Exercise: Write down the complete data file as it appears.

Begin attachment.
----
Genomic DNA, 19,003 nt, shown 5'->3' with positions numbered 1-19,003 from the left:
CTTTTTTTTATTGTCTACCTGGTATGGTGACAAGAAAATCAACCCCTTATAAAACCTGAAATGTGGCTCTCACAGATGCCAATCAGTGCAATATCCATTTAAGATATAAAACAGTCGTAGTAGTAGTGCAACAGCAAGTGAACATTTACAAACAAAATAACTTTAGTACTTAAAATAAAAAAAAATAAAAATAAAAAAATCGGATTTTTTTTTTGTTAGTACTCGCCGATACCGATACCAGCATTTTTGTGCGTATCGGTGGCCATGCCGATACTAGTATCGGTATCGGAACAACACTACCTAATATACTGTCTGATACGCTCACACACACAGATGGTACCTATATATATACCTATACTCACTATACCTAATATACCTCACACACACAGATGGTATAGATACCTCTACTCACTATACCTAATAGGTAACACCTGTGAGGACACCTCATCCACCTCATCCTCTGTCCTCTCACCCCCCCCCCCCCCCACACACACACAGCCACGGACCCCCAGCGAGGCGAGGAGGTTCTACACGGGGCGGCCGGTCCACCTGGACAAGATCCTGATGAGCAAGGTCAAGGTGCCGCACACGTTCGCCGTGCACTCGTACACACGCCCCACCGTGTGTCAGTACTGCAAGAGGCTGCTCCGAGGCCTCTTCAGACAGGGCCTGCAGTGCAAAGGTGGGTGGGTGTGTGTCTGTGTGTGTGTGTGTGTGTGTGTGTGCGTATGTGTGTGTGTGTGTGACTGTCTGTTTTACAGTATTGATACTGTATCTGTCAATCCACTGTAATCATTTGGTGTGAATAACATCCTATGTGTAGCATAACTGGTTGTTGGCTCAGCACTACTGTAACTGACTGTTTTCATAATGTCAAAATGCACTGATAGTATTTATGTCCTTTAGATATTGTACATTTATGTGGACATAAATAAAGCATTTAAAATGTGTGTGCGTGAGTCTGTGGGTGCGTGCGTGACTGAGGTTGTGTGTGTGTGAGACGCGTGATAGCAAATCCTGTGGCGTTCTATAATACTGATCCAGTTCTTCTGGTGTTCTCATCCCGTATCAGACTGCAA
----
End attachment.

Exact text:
Genomic DNA, 19,003 nt, shown 5'->3' with positions numbered 1-19,003 from the left:
CTTTTTTTTATTGTCTACCTGGTATGGTGACAAGAAAATCAACCCCTTATAAAACCTGAAATGTGGCTCTCACAGATGCCAATCAGTGCAATATCCATTTAAGATATAAAACAGTCGTAGTAGTAGTGCAACAGCAAGTGAACATTTACAAACAAAATAACTTTAGTACTTAAAATAAAAAAAAATAAAAATAAAAAAATCGGATTTTTTTTTTGTTAGTACTCGCCGATACCGATACCAGCATTTTTGTGCGTATCGGTGGCCATGCCGATACTAGTATCGGTATCGGAACAACACTACCTAATATACTGTCTGATACGCTCACACACACAGATGGTACCTATATATATACCTATACTCACTATACCTAATATACCTCACACACACAGATGGTATAGATACCTCTACTCACTATACCTAATAGGTAACACCTGTGAGGACACCTCATCCACCTCATCCTCTGTCCTCTCACCCCCCCCCCCCCCCACACACACACAGCCACGGACCCCCAGCGAGGCGAGGAGGTTCTACACGGGGCGGCCGGTCCACCTGGACAAGATCCTGATGAGCAAGGTCAAGGTGCCGCACACGTTCGCCGTGCACTCGTACACACGCCCCACCGTGTGTCAGTACTGCAAGAGGCTGCTCCGAGGCCTCTTCAGACAGGGCCTGCAGTGCAAAGGTGGGTGGGTGTGTGTCTGTGTGTGTGTGTGTGTGTGTGTGTGCGTATGTGTGTGTGTGTGTGACTGTCTGTTTTACAGTATTGATACTGTATCTGTCAATCCACTGTAATCATTTGGTGTGAATAACATCCTATGTGTAGCATAACTGGTTGTTGGCTCAGCACTACTGTAACTGACTGTTTTCATAATGTCAAAATGCACTGATAGTATTTATGTCCTTTAGATATTGTACATTTATGTGGACATAAATAAAGCATTTAAAATGTGTGTGCGTGAGTCTGTGGGTGCGTGCGTGACTGAGGTTGTGTGTGTGTGAGACGCGTGATAGCAAATCCTGTGGCGTTCTATAATACTGATCCAGTTCTTCTGGTGTTCTCATCCCGTATCAGACTGCAA